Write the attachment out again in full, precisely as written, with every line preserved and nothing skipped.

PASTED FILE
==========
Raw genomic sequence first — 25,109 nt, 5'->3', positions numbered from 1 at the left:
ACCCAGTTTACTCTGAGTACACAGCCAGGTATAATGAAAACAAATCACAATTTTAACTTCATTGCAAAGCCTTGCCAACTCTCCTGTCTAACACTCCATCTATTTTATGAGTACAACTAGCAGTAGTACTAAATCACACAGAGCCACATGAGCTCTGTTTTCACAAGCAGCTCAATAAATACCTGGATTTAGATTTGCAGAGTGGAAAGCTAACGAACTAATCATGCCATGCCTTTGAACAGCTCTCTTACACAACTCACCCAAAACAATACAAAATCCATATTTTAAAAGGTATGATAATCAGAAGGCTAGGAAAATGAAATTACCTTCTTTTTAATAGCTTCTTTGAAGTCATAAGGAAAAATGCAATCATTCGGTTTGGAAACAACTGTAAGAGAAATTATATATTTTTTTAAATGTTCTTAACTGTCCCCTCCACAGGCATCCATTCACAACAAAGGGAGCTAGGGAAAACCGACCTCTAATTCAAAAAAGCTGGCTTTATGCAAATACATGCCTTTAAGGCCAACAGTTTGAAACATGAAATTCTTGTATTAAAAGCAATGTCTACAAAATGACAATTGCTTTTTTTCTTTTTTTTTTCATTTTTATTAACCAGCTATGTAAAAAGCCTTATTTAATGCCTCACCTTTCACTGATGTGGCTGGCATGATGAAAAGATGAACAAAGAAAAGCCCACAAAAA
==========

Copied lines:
Raw genomic sequence first — 25,109 nt, 5'->3', positions numbered from 1 at the left:
ACCCAGTTTACTCTGAGTACACAGCCAGGTATAATGAAAACAAATCACAATTTTAACTTCATTGCAAAGCCTTGCCAACTCTCCTGTCTAACACTCCATCTATTTTATGAGTACAACTAGCAGTAGTACTAAATCACACAGAGCCACATGAGCTCTGTTTTCACAAGCAGCTCAATAAATACCTGGATTTAGATTTGCAGAGTGGAAAGCTAACGAACTAATCATGCCATGCCTTTGAACAGCTCTCTTACACAACTCACCCAAAACAATACAAAATCCATATTTTAAAAGGTATGATAATCAGAAGGCTAGGAAAATGAAATTACCTTCTTTTTAATAGCTTCTTTGAAGTCATAAGGAAAAATGCAATCATTCGGTTTGGAAACAACTGTAAGAGAAATTATATATTTTTTTAAATGTTCTTAACTGTCCCCTCCACAGGCATCCATTCACAACAAAGGGAGCTAGGGAAAACCGACCTCTAATTCAAAAAAGCTGGCTTTATGCAAATACATGCCTTTAAGGCCAACAGTTTGAAACATGAAATTCTTGTATTAAAAGCAATGTCTACAAAATGACAATTGCTTTTTTTCTTTTTTTTTTCATTTTTATTAACCAGCTATGTAAAAAGCCTTATTTAATGCCTCACCTTTCACTGATGTGGCTGGCATGATGAAAAGATGAACAAAGAAAAGCCCACAAAAA